You’ve been hearing about the growing popularity of living on Residential Cruising ships, and are curious to learn what others are thinking and acting on. Bravo for doing your homework! This is just one more bit of information for you to consume and consider: logistics. Let’s dive right in.
1. What Are You Doing with Your Land-based Home?
Do you have an apartment to end a lease on, or a house to sell? Are you planning to keep your home “in case it doesn’t work out”? What are you doing with all your stuff?
In our case, we decided to sell everything we own. We want to simplify life and unloading possessions is one great start — for us.
Divesting our possessions is a big task. With all of our hobbies, education, and jobs, we’ve accumulated a bunch of supplies and equipment through the years. And after having owned our own houses for decades, we have quite a collection of furniture and belongings to run a home. And now it all needs to go.
The thrift stores are getting lots of the first layers of divesting. The recycle center is getting the papers we’ve kept and don’t need (scanning the important documents before disposing of them). Fortunately, our community had an electronic recycling day recently so we cleared all the old electronics out too.
My approach to decluttering/divesting is to open a cabinet, for example. If my heart sags at the thought of losing those things, I close the cabinet and move on. Sometimes I can remove a few items without any resistance. And after I’ve gone through the entire house that way, I start again. Interestingly, it gets easier and easier to get rid of things. Now that I know everything must go, it’s gotten really easy to get rid of the things we aren’t using.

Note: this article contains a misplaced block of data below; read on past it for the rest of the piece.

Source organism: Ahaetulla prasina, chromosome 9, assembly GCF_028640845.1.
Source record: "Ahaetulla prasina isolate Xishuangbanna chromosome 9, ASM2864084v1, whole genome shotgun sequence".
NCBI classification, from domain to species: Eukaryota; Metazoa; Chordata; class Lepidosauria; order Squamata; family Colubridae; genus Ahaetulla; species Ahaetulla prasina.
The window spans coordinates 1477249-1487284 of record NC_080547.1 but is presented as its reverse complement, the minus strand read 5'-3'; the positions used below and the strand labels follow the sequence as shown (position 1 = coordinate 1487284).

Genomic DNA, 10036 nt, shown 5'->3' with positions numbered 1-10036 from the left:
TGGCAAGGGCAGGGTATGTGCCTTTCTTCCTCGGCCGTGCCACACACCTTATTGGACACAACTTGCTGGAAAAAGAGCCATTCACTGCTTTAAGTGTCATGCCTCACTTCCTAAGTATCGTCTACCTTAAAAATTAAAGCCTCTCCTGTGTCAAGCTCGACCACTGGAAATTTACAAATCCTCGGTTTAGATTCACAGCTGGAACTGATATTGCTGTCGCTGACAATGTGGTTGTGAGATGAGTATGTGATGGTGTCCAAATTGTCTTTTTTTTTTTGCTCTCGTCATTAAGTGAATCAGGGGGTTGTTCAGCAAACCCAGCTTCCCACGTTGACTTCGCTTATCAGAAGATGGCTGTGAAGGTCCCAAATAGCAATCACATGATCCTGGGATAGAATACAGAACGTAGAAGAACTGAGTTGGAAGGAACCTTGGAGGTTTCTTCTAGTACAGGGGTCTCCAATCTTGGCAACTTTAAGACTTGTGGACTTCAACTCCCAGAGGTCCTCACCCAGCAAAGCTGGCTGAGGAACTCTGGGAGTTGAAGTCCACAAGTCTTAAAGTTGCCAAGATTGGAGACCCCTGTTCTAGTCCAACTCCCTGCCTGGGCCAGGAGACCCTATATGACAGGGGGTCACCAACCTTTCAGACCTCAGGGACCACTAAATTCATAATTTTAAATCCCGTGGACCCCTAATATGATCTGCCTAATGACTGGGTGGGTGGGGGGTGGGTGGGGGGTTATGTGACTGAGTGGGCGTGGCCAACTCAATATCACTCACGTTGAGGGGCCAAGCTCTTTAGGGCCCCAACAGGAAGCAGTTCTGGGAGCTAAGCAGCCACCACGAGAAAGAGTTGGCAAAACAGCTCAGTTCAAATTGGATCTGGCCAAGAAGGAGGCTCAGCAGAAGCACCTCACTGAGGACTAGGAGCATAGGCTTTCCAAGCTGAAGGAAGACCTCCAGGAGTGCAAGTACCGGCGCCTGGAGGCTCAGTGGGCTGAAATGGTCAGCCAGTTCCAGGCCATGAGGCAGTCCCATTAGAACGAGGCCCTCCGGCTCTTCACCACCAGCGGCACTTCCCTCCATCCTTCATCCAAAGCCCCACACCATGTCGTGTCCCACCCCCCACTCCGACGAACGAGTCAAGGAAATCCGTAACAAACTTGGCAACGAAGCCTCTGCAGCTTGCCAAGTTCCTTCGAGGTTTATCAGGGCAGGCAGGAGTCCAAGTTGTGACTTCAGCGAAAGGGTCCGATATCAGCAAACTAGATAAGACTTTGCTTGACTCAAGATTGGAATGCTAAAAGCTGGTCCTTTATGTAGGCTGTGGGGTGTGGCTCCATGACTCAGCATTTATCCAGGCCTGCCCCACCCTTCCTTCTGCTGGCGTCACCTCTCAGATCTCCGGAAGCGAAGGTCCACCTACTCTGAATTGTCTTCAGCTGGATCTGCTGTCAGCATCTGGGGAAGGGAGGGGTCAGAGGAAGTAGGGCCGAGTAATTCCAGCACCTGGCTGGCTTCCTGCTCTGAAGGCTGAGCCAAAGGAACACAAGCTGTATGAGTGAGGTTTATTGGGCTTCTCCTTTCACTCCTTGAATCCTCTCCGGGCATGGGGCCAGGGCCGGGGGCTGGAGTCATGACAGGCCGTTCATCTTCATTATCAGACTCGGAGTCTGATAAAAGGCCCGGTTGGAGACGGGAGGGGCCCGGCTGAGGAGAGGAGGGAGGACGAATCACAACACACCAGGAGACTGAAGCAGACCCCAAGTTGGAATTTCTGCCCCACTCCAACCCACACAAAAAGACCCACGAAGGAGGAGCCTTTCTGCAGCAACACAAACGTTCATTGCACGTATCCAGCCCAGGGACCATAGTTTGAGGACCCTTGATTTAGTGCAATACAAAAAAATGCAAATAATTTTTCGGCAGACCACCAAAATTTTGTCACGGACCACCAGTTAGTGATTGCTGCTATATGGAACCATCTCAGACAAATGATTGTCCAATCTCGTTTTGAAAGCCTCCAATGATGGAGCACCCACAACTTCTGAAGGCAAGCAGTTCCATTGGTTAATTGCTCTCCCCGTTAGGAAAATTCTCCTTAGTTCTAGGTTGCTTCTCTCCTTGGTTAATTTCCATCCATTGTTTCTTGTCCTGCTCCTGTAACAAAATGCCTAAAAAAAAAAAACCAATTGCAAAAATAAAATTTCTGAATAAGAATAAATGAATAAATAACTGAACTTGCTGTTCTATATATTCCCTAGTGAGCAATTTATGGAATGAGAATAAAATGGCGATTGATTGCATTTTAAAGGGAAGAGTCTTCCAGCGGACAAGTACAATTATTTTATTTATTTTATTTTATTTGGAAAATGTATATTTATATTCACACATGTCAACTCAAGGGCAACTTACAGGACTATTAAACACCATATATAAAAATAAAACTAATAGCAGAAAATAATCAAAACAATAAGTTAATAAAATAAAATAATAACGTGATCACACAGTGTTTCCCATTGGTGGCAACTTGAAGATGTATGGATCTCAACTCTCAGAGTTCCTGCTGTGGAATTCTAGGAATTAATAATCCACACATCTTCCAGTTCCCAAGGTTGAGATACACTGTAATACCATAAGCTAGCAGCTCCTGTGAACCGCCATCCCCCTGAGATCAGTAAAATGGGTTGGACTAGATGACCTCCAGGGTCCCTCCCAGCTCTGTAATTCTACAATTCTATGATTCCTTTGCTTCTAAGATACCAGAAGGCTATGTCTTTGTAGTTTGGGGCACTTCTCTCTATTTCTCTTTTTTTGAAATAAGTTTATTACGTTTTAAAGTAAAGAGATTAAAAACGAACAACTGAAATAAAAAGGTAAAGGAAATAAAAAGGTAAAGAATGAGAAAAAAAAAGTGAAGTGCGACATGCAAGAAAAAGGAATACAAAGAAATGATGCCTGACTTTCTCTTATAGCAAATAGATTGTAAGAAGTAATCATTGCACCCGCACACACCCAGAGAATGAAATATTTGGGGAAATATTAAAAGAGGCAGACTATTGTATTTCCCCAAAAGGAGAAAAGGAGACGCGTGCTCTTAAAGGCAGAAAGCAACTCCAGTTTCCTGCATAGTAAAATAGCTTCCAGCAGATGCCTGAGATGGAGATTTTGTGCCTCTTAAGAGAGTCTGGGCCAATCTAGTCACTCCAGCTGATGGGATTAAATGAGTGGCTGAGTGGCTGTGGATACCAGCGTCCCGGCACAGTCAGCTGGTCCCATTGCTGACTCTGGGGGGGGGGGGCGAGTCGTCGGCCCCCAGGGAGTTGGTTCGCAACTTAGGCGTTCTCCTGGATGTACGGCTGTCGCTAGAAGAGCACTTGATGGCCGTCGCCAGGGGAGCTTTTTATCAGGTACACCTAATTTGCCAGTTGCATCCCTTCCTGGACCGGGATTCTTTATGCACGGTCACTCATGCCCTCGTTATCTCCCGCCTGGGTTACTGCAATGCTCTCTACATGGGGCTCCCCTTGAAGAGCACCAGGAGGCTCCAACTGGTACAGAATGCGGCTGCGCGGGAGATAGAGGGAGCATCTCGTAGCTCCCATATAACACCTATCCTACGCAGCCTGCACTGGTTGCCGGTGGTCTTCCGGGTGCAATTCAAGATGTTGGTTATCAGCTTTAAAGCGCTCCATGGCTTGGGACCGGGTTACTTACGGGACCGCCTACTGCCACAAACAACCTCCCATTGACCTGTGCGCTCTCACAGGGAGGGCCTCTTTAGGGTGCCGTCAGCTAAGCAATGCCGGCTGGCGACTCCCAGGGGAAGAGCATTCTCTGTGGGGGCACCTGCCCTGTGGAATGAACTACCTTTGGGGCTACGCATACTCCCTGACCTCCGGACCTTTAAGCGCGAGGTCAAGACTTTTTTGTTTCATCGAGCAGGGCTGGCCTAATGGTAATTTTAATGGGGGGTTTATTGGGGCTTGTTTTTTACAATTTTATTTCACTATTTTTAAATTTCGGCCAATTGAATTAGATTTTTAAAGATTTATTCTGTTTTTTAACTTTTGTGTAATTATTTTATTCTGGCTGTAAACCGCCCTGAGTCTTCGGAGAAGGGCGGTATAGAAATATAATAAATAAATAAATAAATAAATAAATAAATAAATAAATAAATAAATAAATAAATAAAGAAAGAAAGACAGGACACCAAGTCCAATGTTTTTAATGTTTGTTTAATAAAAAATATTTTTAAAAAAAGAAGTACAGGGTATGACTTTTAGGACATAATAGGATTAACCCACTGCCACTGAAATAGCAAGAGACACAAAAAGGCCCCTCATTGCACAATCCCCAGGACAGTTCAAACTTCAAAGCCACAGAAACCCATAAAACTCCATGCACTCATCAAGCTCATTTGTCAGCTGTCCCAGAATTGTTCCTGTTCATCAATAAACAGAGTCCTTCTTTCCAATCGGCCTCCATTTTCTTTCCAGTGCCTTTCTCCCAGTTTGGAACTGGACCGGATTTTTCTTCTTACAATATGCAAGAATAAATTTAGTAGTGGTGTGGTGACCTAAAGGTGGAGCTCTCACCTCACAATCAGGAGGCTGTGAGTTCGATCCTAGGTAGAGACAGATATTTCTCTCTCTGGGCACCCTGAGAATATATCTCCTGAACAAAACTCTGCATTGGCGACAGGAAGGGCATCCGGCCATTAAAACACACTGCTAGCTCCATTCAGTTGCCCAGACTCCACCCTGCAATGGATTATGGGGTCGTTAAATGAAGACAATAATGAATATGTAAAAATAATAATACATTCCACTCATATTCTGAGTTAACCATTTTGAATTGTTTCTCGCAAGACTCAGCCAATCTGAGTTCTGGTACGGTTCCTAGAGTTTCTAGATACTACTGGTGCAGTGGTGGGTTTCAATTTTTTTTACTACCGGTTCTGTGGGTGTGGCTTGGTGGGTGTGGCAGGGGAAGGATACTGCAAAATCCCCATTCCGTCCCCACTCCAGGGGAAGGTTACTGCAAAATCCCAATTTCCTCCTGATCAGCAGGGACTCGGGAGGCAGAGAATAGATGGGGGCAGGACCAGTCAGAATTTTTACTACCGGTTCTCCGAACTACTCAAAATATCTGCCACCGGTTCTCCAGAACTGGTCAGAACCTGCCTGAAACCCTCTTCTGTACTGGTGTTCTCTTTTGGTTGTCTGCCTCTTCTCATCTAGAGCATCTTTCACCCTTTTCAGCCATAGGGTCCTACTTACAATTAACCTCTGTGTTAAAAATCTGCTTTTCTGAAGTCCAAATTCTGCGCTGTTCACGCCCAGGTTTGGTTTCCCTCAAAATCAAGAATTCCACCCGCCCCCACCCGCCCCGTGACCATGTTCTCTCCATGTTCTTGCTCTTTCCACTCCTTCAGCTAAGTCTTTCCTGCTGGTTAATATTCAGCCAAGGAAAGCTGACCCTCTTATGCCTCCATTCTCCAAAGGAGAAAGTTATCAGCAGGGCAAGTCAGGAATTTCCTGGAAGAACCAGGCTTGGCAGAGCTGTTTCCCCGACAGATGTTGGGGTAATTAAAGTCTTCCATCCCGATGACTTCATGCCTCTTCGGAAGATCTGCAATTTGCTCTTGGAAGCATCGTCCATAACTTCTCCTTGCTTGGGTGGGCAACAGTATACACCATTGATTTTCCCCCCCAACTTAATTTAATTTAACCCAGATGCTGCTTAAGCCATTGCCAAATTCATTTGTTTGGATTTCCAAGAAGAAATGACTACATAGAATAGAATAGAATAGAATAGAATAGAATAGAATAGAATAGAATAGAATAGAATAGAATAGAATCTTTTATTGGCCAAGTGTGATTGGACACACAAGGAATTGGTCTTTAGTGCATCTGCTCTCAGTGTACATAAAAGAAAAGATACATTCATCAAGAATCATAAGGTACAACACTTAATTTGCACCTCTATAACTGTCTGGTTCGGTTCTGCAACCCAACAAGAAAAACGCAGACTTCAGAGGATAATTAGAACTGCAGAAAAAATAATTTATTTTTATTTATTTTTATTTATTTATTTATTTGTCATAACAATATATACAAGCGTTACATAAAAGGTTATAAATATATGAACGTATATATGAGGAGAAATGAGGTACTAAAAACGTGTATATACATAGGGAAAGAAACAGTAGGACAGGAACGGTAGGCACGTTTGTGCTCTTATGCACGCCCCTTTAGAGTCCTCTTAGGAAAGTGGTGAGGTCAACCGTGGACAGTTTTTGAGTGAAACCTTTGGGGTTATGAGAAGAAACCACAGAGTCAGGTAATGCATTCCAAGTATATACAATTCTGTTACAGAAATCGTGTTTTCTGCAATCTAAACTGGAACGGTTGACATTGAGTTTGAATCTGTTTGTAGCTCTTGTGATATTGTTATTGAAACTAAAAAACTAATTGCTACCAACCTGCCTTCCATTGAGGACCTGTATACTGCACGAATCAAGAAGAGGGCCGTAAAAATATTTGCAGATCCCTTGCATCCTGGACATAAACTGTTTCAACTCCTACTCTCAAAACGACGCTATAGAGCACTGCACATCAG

The plan to have an estate liquidation sale is slowly dissolving. It’s feeling too daunting to wait to the end and sell everything the new owners don’t want. Sure, we’d love it if the buyer wanted our furniture, but we can’t count on that. So, Craigslist, NextDoor, and Facebook Marketplace are getting used. And slowly, everything is going away.
We are even holding mini garage sales to move things along — tables and chairs, desks, music and movies, and even an old drone. What makes them “mini”? Rather than trying to get everything set up in the garage, we’re putting “like types” of things into a shed, such as tools, housewares, jackets, and then having a two hour sale where we advertise what that week’s categories are, emphasizing the hot categories (such as tools).
What thoughts do you have on how to divest your life of your possessions — all but what you will use at your new home, the residential cruise ship? Will you get rid of it all or keep a storage shed with treasures you may want if the move doesn’t suit your style?
2. Do You Need Special Health Insurance?
How can you augment what you have so you have for the best and most flexible coverage? Can you slip into the medical system of the country you are visiting when a medical need arises? Do you need to be airlifted back to the States? Can the ship’s doctor(s) deal with your medical issue?
In our case, we need to augment our insurance since we are on Medicare, which is intended for people who live in the U.S. We are researching long-term Travel Insurance to safeguard ourselves, and “evacuation” insurance in case we need to go stateside to receive medical care. We may find an insurance policy that will cover some medical costs in different parts of the world. We won’t and can’t count on the ship’s doctor to tend to us.
With our interest in health and vibrancy we don’t really intend to get sick, but stuff happens. We want to avoid being a burden on anyone. We make long-life decisions for our lifestyle (eating, sleeping, and movement), and have a good health/travel insurance in place.